If You Only Have 15 Minutes to Work Out, Take a Page From People in Blue Zones

Photo: Getty Images/andresr
Rain, shine, or below freezing temps (though hopefully not for much longer), I need to start my morning with a sweat. I like think of it as my own personal version of morning meditation, mostly because it's the only thing that makes me feel centered and productive before the real craziness of the day truly begins.

But as much as I love my early a.m. workouts, I also love the snooze button, and every once in a while, I press it enough times that my usual 6 a.m. class just isn't happening. Neither is a 7 a.m. class. Or an 8 a.m. one. When I finally do manage to get myself out of bed, I realize I've got less than 15 minutes to spare before it's time to get ready for work. And instead of treating myself to an extra-gourmet breakfast or spending an extra few minutes on my glam, I take myself for a run around the block...something that people who live in Blue Zones do on the reg.

While it may sound like nothing, these few minutes and few hundred steps actually do make a difference in determining the course of my day. "The biggest benefit is that you made a commitment to take care of yourself. You mentally said, 'I may not have an hour to go to the gym, but I care enough about myself that I am going to do whatever I can, even if it's seven to 10 minutes,'" says Janine Delaney, PhD, psychologist and fitness expert. "That positivity and that mental attitude will carry through the rest of the day with you, because you've already told yourself psychologically 'I care about myself'. It sends a positive message to yourself in terms of self-care."  This, then, ultimately makes it easier to make healthy decisions throughout the rest of your waking hours.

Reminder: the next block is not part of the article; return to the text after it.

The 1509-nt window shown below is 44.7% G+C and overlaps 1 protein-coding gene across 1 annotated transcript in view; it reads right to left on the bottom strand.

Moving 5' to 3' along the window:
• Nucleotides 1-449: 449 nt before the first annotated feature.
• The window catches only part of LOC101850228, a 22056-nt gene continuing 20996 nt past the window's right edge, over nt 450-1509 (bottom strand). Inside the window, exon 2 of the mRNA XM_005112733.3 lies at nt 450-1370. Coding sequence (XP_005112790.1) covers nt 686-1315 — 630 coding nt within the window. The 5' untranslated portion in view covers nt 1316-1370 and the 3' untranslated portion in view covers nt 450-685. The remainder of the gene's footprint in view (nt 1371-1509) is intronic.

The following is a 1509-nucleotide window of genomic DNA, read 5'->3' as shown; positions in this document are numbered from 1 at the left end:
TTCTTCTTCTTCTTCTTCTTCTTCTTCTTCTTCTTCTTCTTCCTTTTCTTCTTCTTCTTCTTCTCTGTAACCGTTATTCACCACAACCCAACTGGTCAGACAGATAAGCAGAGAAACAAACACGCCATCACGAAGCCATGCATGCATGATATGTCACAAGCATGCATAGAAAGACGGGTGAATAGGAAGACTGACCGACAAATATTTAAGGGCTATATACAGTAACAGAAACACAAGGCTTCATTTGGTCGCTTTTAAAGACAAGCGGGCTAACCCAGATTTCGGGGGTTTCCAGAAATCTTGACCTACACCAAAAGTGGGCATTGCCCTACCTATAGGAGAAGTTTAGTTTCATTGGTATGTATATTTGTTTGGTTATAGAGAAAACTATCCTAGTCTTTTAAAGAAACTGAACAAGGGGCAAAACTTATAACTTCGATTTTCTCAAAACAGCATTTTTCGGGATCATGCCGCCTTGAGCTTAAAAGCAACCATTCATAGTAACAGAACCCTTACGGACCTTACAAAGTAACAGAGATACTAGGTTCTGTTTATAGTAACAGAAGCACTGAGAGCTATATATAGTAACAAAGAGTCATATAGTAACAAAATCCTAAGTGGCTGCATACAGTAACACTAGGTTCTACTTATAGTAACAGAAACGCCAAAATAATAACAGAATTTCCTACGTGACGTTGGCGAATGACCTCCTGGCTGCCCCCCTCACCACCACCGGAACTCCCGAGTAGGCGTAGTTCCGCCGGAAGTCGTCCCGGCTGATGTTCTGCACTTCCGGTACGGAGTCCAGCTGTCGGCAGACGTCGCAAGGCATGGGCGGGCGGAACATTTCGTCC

And surprisingly enough, there are even some physical benefits associated with this particular bite-sized routine. "Granted it's not going to be the same as doing an intensive workout at the gym, but any sort of exercise or movement is better than doing nothing," says Delaney, noting that it's great to get your endorphins going first thing in the morning. "And if you're doing it on an empty stomach, that's almost like fasted cardio, and when you wake up and have no energy to burn, your bodies going to be burning fat. So believe it or not, you're actually doing more than you think you're doing."

Granted, my slow-paced, five-minute, half-miler may not be turning me into any sort of marathoner, but Hillary Cauthen, PsyD, CMPC, of the Association for Applied Sport Psychology confirms that moving in fresh air—even just a little bit—has some real benefits for mental wellbeing. "I think naturally it's going to wake us up," she says. "And when you're outside, too, it activates your sensory system so that you're just physically more alert and not stagnant on a treadmill or just in dead air, per se."

Taking a few hundred steps around my neighborhood (which is sometimes cut even shorter than usual by a stop at the coffee shop) helps me feel fulfilled well before I sit down at my desk for the rest of the day, which works wonders for my mindset. And though it may sound like a teeny, tiny thing to add into your life, all experts will agree: Some movement—even five minutes worth—is better than nothing at all. So you may as well hit the ground running.

If running outside isn't your thing, try Jillian Michaels' 10-minute workouts instead. And if you can't exercise at all, here's what to do for your mental health when you're not able to workout.

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